- Mountbatten, Lord Louis, Earl of Burma
- Ship histories and stories
- None noted.
- RAN Ships
- None noted.
- March 1978 edition of the Naval Historical Review (all rights reserved)
I went round with a notebook and pencil, which I borrowed to get particulars of the more severely wounded and to find out which of their families they wanted me to send messages to say that they had been saved.
I found that my leading steward, Kamenzuli, had been killed and my petty officer steward, Micallef, had been injured and badly burned. I was particularly sad about this, for they were the only two of the original Maltese retinue who had volunteered to stay with the ship when the remainder were released on our not going to the Mediterranean.
I had a word with the flotilla engineer officer, Commander Mike Evans. He had been in the engine-room when we turned over. In accordance with my standing orders no one had moved at all until he gave the order to try to get out. By this time the ship was upside down and they had to jump down feet first through the water to the two little circular engine-room hatches. Somehow or other several of them managed to escape by this method, but their experience must have been a great deal worse than ours on the bridge.
When I finished going round the men I went back to the bridge. The attack was still going one. I sat in the captain’s chair on the starboard side of the bridge and watched with admiration the way that Aubrey managed to dodge the bombs. Of course these were shallow dive bombers and not the steep-dive bombers, and so it was much easier, but even so there were a horrible lot of near misses. I counted over 80 near misses, some of them so close that everybody on the bridge was drenched with the spray. The guns’ crew had been augmented by some of the best gunnery ratings from the Kelly and the Kashmir, which helped to fight off the bombers.
Finally they gave up the attempt and so we steamed on through the night. At dawn we ran out of fuel, but the Protector was sent out to meet us and give us some more fuel.
As we entered Alexandria Harbour everyone who could still walk crowded out on to the upper decks. There must have been between four and five hundred crowding every inch.
The Mediterranean Fleet, which had only got back shortly before us from the battle, were moored close together in harbour. All the ships’ companies cleared lower deck and gave us a heartwarming cheer as we steamed past.
I went ashore in the first boat that was sent for us to report to the Commander-in-Chief. At the landing stage I was met by the cheery, grinning face of our nephew Phillip, who had come to meet me. He roared with laughter on seeing me and when I asked him what was up he said, ‘You have no idea how funny you look. You look like a nigger minstrel!’ I had forgotten how completely smothered we all were in oil fuel. The Commander-in-Chief, Admiral Sir Andrew Cunningham, sent a car to collect me and put me up in his own house and lent me some clothes. I enquired about the famous suitcase which would now be so handy, but it never turned up. Later enquiries showed that the Royal Air Force had been too clever by half.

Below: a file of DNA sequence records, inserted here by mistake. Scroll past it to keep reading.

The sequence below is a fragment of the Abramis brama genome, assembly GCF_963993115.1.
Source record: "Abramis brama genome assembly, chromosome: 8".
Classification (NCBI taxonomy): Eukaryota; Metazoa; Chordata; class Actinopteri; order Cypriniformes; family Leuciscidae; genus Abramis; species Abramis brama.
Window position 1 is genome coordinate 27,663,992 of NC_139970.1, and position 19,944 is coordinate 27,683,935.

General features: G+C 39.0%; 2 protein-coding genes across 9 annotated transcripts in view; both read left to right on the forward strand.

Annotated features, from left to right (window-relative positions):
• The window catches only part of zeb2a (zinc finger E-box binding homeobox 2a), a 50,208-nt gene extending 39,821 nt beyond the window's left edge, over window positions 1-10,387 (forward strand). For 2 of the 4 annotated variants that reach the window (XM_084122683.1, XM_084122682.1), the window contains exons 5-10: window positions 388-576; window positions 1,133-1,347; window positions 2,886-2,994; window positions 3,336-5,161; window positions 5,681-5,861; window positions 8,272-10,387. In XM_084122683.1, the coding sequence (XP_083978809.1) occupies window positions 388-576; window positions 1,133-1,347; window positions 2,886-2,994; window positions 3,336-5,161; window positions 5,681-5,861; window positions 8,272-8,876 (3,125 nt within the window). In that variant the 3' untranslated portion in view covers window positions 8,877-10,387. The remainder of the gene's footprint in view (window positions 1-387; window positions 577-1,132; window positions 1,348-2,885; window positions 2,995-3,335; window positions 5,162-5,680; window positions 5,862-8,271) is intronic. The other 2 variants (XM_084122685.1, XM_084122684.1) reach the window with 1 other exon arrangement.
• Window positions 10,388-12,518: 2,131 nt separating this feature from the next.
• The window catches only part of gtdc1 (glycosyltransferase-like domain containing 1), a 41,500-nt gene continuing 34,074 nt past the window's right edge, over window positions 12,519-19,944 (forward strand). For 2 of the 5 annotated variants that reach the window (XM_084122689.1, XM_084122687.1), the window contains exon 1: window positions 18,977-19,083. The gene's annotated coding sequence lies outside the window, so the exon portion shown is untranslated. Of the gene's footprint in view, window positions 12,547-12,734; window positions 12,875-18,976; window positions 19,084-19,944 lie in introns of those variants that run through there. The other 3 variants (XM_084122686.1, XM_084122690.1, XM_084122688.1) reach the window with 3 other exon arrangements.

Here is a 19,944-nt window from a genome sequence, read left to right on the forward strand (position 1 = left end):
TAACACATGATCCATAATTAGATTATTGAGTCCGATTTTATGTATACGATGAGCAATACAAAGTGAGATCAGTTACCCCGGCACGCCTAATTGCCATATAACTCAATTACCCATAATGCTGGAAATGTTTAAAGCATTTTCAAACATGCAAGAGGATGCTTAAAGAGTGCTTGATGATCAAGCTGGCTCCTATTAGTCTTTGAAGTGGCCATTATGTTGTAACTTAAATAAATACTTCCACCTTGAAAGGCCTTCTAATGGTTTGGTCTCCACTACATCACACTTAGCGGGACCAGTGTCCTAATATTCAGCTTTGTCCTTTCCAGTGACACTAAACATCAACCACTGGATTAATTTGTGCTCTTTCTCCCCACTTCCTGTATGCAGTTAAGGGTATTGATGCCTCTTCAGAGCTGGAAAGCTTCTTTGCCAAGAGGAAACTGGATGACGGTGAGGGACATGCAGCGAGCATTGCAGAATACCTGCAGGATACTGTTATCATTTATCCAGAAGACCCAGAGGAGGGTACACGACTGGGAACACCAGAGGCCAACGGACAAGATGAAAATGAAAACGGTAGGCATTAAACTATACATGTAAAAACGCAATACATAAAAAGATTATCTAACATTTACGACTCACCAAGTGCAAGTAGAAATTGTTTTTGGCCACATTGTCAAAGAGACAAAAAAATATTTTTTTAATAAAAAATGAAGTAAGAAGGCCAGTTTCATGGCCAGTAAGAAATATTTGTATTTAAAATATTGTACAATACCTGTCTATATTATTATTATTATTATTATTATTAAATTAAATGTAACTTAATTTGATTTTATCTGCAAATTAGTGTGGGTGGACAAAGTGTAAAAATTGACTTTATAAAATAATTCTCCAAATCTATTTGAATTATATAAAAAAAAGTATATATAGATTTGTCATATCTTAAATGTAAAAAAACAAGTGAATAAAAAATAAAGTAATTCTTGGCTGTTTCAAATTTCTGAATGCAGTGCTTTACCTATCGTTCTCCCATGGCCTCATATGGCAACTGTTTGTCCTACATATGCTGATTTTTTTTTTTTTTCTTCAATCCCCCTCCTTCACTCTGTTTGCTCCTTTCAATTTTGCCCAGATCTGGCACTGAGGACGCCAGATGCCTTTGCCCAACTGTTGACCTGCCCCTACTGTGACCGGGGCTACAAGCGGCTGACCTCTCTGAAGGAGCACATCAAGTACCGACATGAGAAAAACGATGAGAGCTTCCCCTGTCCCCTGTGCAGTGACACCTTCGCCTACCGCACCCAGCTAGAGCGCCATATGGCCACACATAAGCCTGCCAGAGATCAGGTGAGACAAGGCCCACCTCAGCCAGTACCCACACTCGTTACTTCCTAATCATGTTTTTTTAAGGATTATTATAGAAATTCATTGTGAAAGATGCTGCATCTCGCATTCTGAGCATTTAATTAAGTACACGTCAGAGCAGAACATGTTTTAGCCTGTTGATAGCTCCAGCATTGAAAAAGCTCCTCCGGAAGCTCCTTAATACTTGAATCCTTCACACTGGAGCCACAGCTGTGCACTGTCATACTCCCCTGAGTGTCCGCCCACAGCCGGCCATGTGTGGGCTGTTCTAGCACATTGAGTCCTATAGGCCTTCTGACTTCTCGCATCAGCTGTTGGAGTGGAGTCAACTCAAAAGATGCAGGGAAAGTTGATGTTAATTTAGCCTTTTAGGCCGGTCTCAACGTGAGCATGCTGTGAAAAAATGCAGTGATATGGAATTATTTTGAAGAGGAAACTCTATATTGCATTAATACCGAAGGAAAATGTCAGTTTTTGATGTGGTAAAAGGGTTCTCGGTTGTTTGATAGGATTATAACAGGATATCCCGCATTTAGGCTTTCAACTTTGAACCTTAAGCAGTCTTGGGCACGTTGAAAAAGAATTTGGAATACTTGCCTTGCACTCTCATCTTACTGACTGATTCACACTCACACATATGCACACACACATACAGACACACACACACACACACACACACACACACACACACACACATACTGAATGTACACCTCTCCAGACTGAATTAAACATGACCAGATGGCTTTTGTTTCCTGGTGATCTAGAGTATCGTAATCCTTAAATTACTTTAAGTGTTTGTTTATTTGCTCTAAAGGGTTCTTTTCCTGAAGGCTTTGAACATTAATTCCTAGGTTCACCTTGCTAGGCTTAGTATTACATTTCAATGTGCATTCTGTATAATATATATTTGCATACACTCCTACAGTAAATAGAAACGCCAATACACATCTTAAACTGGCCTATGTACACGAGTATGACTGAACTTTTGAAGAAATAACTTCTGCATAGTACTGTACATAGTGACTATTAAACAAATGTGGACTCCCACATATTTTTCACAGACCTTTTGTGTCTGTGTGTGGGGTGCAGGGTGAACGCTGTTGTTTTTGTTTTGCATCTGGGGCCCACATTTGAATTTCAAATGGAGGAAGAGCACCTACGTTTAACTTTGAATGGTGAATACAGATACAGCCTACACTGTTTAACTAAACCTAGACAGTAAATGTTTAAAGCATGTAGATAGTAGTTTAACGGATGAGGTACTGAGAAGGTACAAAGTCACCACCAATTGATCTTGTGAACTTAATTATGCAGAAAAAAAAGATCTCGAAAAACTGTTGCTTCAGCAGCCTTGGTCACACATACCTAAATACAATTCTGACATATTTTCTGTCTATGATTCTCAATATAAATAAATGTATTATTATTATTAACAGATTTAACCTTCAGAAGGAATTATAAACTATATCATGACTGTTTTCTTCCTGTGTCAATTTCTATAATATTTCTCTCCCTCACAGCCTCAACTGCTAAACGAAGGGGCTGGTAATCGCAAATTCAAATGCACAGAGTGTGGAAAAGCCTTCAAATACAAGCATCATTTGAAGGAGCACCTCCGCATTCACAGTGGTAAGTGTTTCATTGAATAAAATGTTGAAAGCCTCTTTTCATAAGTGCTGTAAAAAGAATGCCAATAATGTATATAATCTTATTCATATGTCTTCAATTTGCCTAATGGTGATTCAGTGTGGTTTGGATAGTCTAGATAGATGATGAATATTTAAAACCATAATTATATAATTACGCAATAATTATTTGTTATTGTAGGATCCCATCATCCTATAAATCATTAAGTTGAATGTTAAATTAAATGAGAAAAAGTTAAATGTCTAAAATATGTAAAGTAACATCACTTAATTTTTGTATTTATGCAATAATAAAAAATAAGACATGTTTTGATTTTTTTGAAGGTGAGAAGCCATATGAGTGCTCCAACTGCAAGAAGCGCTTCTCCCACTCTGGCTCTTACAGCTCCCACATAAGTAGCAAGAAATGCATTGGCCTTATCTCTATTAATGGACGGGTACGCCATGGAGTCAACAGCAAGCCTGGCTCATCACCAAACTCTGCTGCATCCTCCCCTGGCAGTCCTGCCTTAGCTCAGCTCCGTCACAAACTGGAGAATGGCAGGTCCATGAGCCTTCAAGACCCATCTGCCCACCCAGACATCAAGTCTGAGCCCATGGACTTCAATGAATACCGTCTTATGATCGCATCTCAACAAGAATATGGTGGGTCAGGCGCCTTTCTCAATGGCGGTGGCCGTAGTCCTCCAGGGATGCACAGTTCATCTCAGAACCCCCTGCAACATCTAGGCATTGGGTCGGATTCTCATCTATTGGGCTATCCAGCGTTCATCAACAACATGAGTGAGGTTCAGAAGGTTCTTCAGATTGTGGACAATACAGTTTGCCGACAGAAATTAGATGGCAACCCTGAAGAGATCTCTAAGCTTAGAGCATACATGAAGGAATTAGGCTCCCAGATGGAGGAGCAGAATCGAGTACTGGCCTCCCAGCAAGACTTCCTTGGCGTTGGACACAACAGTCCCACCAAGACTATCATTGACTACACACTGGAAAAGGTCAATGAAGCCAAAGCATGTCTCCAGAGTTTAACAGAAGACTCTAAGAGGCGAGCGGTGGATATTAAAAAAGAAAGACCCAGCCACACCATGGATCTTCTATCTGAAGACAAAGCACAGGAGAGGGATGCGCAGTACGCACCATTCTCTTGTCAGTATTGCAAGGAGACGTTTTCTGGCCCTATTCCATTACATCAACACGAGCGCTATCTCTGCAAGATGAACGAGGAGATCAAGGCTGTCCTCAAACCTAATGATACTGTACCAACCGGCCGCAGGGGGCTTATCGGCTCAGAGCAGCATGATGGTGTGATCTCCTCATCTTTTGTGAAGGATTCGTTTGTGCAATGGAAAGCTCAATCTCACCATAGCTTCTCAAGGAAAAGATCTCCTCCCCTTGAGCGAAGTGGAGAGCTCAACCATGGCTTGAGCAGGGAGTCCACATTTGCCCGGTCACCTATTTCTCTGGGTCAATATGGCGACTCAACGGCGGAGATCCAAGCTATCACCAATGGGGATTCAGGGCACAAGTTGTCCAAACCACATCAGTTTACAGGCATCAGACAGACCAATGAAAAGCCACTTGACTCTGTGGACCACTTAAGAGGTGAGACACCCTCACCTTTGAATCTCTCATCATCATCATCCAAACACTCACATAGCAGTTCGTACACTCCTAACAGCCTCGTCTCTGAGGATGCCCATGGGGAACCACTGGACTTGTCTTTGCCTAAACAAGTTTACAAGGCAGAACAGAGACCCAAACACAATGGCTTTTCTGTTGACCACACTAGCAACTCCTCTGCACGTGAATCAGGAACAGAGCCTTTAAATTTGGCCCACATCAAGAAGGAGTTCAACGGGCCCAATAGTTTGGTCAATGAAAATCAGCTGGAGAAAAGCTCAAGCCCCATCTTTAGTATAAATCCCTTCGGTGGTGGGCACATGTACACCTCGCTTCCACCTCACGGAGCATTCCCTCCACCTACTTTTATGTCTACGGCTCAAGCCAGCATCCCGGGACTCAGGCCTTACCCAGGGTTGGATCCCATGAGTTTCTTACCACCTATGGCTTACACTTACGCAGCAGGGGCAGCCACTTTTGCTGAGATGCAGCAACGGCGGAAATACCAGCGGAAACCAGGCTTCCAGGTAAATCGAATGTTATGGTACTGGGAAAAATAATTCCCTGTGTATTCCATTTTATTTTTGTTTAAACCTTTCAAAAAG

A printed label with my name and the Broadlands address on it was still attached to the suitcase, so, disregarding Admiral Ford’s orders to take it to Alexandria, they flew it straight back to England, where it arrived but was not much use. So I had to go, like everybody else, to buy some ready-made clothing.
That evening the surviving officers of the Kelly had a dinner party at the club. We had been a very happy mess and now nine were missing and only eight of us were present. And yet the evening was a tremendous success. We reminisced about the happy times of the commission. We talked in turn about each of those who were absent in terms of warm friendship and affection.
It was rather as though they were just temporarily away and not gone for good.
The next day came the painful business of saying goodbye to the survivors of the ship’s company. Those who were not wounded were being drafted to other ships to carry on with the battle. I made them one of my little speeches but without any jokes, and when the moment came to shake hands with each of them it was almost more than I could bear.
I somehow felt this really was the last of the Kelly, for while the ship’s company were gathered together her spirit appeared to survive. Yet I couldn’t help feeling her spirit would survive because we had all loved the ship so much and were such a happy band of brothers. I have never known a ship with such a tremendously high ship’s spirit and I don’t suppose I ever will again.